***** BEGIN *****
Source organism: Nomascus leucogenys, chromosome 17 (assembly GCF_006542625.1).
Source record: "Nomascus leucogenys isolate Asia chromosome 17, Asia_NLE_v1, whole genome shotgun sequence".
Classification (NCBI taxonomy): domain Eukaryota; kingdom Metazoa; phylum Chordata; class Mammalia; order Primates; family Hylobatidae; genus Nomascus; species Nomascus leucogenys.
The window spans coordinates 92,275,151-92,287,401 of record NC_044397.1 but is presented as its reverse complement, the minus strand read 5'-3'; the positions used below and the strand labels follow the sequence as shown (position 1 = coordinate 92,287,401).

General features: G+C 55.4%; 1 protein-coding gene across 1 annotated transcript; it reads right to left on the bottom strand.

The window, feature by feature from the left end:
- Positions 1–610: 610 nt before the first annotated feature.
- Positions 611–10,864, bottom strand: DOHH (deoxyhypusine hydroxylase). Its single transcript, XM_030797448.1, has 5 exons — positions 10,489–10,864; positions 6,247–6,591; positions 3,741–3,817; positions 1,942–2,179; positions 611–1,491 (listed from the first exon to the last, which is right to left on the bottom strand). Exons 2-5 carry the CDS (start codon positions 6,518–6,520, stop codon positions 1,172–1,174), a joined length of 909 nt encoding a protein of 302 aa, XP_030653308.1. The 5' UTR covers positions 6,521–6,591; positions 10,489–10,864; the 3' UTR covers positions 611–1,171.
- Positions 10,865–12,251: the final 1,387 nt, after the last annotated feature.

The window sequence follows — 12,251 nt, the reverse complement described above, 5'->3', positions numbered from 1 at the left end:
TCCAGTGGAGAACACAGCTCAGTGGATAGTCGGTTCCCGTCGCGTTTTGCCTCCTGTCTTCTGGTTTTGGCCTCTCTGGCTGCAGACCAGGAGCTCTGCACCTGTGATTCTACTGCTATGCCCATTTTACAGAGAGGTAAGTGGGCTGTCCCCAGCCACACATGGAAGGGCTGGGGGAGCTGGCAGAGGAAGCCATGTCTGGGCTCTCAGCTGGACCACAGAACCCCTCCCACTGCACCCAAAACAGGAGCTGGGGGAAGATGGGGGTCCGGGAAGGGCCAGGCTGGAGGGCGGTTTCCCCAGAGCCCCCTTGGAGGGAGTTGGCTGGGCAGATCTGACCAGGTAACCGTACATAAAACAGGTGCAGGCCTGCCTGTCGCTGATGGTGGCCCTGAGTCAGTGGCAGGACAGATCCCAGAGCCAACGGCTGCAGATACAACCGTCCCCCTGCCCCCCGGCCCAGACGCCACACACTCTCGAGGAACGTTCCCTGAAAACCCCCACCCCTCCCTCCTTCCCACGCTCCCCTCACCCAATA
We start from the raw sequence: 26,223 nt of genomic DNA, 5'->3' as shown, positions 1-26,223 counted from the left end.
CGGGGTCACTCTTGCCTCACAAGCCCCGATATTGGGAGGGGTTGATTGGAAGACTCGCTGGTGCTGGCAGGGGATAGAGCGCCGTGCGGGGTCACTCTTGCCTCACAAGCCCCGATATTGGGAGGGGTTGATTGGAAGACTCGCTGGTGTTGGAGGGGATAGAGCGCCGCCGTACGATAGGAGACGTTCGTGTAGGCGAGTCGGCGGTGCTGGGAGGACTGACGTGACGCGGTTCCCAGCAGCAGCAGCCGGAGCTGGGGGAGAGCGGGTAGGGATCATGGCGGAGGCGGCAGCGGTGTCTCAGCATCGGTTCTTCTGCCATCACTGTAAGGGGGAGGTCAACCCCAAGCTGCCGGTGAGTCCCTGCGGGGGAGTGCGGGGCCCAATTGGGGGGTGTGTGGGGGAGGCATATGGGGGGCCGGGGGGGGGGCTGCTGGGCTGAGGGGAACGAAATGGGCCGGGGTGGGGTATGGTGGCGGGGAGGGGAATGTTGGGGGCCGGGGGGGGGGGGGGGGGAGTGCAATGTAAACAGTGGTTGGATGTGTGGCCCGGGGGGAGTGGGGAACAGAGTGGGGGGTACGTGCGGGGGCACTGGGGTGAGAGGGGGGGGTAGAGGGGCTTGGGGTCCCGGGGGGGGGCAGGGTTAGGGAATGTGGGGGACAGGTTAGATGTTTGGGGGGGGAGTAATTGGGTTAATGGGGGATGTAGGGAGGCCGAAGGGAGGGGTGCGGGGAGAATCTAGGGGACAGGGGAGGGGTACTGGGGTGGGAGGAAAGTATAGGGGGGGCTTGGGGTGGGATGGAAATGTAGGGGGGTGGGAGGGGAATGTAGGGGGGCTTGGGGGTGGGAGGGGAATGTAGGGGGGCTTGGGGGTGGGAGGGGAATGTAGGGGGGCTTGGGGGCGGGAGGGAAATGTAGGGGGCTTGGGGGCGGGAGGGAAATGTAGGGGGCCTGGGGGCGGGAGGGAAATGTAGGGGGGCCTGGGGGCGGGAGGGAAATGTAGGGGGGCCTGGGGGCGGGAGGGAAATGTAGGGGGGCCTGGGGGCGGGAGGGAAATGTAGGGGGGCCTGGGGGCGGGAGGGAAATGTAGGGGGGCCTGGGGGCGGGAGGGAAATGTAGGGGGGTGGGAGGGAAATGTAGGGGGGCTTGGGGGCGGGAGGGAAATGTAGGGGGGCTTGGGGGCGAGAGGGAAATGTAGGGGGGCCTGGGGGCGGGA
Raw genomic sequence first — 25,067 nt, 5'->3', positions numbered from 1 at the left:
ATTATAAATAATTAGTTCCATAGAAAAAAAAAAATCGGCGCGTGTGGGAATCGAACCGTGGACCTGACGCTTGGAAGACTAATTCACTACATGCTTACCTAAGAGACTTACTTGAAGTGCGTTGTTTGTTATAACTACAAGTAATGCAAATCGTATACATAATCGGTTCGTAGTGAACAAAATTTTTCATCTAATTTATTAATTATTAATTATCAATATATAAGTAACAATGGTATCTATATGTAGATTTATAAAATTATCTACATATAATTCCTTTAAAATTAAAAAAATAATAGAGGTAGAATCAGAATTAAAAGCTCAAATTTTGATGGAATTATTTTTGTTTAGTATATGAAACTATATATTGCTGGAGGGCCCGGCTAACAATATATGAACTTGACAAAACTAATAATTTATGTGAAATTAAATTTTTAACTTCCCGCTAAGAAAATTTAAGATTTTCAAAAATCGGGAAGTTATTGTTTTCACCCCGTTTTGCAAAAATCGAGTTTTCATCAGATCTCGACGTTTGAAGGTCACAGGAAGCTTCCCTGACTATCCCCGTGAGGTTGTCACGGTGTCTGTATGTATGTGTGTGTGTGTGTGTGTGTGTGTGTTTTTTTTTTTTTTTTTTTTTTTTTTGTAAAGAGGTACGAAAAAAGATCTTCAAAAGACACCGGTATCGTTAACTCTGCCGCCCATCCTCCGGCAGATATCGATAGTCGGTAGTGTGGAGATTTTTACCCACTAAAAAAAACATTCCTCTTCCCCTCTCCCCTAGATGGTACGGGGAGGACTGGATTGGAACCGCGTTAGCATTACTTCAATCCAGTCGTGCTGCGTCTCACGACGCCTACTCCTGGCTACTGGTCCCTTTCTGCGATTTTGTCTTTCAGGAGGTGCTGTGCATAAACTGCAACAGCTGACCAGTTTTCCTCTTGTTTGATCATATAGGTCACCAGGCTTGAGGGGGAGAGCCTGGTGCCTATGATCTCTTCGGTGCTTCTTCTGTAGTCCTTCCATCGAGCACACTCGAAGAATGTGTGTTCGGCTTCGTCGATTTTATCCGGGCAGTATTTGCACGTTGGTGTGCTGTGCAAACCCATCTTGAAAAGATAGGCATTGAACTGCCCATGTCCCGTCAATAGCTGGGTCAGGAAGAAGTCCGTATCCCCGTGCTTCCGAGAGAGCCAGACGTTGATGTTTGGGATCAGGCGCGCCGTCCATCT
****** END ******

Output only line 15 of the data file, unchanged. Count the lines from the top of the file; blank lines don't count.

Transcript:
ATTATAAATAATTAGTTCCATAGAAAAAAAAAAATCGGCGCGTGTGGGAATCGAACCGTGGACCTGACGCTTGGAAGACTAATTCACTACATGCTTACCTAAGAGACTTACTTGAAGTGCGTTGTTTGTTATAACTACAAGTAATGCAAATCGTATACATAATCGGTTCGTAGTGAACAAAATTTTTCATCTAATTTATTAATTATTAATTATCAATATATAAGTAACAATGGTATCTATATGTAGATTTATAAAATTATCTACATATAATTCCTTTAAAATTAAAAAAATAATAGAGGTAGAATCAGAATTAAAAGCTCAAATTTTGATGGAATTATTTTTGTTTAGTATATGAAACTATATATTGCTGGAGGGCCCGGCTAACAATATATGAACTTGACAAAACTAATAATTTATGTGAAATTAAATTTTTAACTTCCCGCTAAGAAAATTTAAGATTTTCAAAAATCGGGAAGTTATTGTTTTCACCCCGTTTTGCAAAAATCGAGTTTTCATCAGATCTCGACGTTTGAAGGTCACAGGAAGCTTCCCTGACTATCCCCGTGAGGTTGTCACGGTGTCTGTATGTATGTGTGTGTGTGTGTGTGTGTGTGTGTTTTTTTTTTTTTTTTTTTTTTTTTTGTAAAGAGGTACGAAAAAAGATCTTCAAAAGACACCGGTATCGTTAACTCTGCCGCCCATCCTCCGGCAGATATCGATAGTCGGTAGTGTGGAGATTTTTACCCACTAAAAAAAACATTCCTCTTCCCCTCTCCCCTAGATGGTACGGGGAGGACTGGATTGGAACCGCGTTAGCATTACTTCAATCCAGTCGTGCTGCGTCTCACGACGCCTACTCCTGGCTACTGGTCCCTTTCTGCGATTTTGTCTTTCAGGAGGTGCTGTGCATAAACTGCAACAGCTGACCAGTTTTCCTCTTGTTTGATCATATAGGTCACCAGGCTTGAGGGGGAGAGCCTGGTGCCTATGATCTCTTCGGTGCTTCTTCTGTAGTCCTTCCATCGAGCACACTCGAAGAATGTGTGTTCGGCTTCGTCGATTTTATCCGGGCAGTATTTGCACGTTGGTGTGCTGTGCAAACCCATCTTGAAAAGATAGGCATTGAACTGCCCATGTCCCGTCAATAGCTGGGTCAGGAAGAAGTCCGTATCCCCGTGCTTCCGAGAGAGCCAGACGTTGATGTTTGGGATCAGGCGCGCCGTCCATCT